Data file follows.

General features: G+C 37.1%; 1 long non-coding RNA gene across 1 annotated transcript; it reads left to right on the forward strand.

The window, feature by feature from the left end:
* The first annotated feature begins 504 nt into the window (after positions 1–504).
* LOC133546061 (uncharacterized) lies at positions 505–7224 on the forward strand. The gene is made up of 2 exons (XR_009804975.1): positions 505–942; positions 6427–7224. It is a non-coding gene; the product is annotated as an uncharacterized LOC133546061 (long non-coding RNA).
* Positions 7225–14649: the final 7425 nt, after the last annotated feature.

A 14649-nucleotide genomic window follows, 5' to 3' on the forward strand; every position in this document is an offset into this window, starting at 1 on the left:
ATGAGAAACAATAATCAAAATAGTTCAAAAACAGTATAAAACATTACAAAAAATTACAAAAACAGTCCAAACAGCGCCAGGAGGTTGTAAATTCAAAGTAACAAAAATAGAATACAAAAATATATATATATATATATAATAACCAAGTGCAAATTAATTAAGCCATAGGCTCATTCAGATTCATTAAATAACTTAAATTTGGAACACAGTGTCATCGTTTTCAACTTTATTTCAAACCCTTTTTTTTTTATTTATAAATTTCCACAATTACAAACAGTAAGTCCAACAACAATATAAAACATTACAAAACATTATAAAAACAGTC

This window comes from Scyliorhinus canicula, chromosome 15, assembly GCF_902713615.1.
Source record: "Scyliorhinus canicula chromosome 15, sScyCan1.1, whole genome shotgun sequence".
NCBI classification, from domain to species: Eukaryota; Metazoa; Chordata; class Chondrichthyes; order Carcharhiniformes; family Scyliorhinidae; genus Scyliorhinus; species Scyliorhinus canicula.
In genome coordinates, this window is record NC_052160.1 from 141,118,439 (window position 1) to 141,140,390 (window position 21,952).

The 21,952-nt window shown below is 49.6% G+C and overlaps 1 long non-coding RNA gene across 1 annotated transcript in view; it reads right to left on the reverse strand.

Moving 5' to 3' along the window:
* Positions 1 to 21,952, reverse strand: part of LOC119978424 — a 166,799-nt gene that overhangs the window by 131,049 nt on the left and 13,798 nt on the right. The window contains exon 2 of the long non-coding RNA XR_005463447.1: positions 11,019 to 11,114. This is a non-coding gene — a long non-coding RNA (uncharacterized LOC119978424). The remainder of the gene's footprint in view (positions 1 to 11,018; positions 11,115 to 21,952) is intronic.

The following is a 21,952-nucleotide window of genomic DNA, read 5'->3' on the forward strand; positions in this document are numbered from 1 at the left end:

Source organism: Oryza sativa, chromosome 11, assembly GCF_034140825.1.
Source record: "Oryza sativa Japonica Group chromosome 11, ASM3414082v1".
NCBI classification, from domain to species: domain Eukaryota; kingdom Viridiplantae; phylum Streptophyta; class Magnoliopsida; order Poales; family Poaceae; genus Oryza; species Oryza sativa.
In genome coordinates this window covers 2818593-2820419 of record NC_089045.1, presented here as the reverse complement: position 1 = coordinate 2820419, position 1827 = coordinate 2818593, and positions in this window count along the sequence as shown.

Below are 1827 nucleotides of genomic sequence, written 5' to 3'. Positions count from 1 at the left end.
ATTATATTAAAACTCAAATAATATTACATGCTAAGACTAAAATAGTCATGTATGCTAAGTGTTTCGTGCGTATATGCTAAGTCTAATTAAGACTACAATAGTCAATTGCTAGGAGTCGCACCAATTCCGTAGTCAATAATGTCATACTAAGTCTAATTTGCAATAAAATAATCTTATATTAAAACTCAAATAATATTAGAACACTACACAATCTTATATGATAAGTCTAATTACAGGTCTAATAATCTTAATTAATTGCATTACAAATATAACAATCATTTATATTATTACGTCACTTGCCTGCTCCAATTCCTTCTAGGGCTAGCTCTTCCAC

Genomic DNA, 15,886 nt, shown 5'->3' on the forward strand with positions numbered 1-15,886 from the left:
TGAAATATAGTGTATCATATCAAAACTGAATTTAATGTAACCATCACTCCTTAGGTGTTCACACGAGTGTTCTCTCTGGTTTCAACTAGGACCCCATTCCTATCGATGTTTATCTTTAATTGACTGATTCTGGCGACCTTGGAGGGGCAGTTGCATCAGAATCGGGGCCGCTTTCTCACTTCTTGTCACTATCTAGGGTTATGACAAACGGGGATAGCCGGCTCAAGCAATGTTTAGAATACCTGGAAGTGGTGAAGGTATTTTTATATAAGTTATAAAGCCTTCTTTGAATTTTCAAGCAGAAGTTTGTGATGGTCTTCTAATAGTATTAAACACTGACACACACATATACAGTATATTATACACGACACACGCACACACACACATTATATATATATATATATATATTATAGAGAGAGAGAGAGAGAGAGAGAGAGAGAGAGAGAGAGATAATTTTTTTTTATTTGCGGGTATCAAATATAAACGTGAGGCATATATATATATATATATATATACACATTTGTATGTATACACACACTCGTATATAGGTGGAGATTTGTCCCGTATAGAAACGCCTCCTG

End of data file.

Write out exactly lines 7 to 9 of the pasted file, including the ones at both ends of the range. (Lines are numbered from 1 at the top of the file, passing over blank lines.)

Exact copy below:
ATGAGAAACAATAATCAAAATAGTTCAAAAACAGTATAAAACATTACAAAAAATTACAAAAACAGTCCAAACAGCGCCAGGAGGTTGTAAATTCAAAGTAACAAAAATAGAATACAAAAATATATATATATATATATAATAACCAAGTGCAAATTAATTAAGCCATAGGCTCATTCAGATTCATTAAATAACTTAAATTTGGAACACAGTGTCATCGTTTTCAACTTTATTTCAAACCCTTTTTTTTTTATTTATAAATTTCCACAATTACAAACAGTAAGTCCAACAACAATATAAAACATTACAAAACATTATAAAAACAGTC

This window comes from Scyliorhinus canicula, chromosome 15, assembly GCF_902713615.1.
Source record: "Scyliorhinus canicula chromosome 15, sScyCan1.1, whole genome shotgun sequence".